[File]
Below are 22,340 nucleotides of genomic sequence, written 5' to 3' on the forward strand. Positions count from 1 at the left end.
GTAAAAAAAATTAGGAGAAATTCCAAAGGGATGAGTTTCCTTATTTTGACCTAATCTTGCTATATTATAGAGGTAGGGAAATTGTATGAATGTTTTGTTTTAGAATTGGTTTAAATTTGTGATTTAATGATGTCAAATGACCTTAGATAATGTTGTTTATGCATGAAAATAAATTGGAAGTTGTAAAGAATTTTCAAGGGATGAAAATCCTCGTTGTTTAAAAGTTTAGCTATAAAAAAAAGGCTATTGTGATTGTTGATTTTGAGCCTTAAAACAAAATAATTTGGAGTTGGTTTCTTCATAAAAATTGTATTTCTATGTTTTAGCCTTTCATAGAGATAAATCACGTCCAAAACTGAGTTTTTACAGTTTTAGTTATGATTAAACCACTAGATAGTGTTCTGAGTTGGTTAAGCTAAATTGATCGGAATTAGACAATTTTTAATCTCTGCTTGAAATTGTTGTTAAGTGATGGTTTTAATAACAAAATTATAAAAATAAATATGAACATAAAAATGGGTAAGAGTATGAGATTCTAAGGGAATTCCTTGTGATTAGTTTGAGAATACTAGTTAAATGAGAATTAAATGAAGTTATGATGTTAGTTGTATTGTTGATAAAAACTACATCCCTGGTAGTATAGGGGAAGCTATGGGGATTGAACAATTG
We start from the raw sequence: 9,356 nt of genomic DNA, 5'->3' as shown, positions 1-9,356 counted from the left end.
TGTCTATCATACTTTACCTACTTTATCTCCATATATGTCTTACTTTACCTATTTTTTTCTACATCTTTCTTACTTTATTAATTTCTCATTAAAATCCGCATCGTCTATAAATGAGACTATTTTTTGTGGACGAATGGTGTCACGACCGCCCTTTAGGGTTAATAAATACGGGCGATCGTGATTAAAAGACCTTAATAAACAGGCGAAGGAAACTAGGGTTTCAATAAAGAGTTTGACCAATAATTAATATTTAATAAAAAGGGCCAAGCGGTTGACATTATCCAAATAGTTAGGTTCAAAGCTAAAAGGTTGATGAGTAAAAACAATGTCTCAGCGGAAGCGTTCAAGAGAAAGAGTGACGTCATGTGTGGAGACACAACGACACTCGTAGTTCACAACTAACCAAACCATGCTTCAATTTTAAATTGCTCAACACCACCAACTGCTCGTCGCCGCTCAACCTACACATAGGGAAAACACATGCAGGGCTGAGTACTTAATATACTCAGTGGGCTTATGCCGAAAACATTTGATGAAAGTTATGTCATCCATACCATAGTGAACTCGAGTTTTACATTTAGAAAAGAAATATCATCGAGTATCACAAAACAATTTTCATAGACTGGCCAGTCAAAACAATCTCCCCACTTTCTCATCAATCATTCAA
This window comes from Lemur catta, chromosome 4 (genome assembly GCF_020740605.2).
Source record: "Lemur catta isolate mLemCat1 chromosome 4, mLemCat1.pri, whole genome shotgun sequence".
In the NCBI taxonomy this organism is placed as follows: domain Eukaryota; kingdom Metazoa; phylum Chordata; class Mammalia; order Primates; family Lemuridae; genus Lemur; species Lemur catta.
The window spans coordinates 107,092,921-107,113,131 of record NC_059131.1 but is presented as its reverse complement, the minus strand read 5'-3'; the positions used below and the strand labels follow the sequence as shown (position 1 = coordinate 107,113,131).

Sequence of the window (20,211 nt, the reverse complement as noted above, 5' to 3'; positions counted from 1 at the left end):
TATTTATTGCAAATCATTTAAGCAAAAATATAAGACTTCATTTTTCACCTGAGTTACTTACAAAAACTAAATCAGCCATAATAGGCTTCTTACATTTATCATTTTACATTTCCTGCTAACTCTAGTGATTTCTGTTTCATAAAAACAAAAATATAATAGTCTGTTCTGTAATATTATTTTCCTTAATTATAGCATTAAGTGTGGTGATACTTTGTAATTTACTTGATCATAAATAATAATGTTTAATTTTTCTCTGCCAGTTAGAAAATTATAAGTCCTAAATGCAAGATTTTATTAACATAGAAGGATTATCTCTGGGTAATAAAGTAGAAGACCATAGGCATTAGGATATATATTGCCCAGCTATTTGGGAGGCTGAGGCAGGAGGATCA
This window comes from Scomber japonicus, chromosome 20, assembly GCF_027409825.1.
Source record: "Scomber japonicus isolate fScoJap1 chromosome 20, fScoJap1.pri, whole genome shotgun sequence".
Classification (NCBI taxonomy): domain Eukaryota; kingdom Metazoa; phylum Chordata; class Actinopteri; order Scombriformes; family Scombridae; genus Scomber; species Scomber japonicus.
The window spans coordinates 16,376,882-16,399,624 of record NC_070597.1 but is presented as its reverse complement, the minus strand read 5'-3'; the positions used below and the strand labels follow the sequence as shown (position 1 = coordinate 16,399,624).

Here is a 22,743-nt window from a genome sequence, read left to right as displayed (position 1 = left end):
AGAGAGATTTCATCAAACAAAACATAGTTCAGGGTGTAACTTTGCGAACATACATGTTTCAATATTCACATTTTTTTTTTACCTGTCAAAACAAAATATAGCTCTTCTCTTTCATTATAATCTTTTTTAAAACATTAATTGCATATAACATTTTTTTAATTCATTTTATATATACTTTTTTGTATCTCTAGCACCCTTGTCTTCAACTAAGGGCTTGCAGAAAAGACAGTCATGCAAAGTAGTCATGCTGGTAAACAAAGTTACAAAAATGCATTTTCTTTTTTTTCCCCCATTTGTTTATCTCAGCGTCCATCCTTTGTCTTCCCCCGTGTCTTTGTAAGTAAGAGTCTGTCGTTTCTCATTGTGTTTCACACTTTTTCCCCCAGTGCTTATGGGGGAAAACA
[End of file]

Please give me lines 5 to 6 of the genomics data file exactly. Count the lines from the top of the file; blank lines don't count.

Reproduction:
This window comes from Lemur catta, chromosome 4 (genome assembly GCF_020740605.2).
Source record: "Lemur catta isolate mLemCat1 chromosome 4, mLemCat1.pri, whole genome shotgun sequence".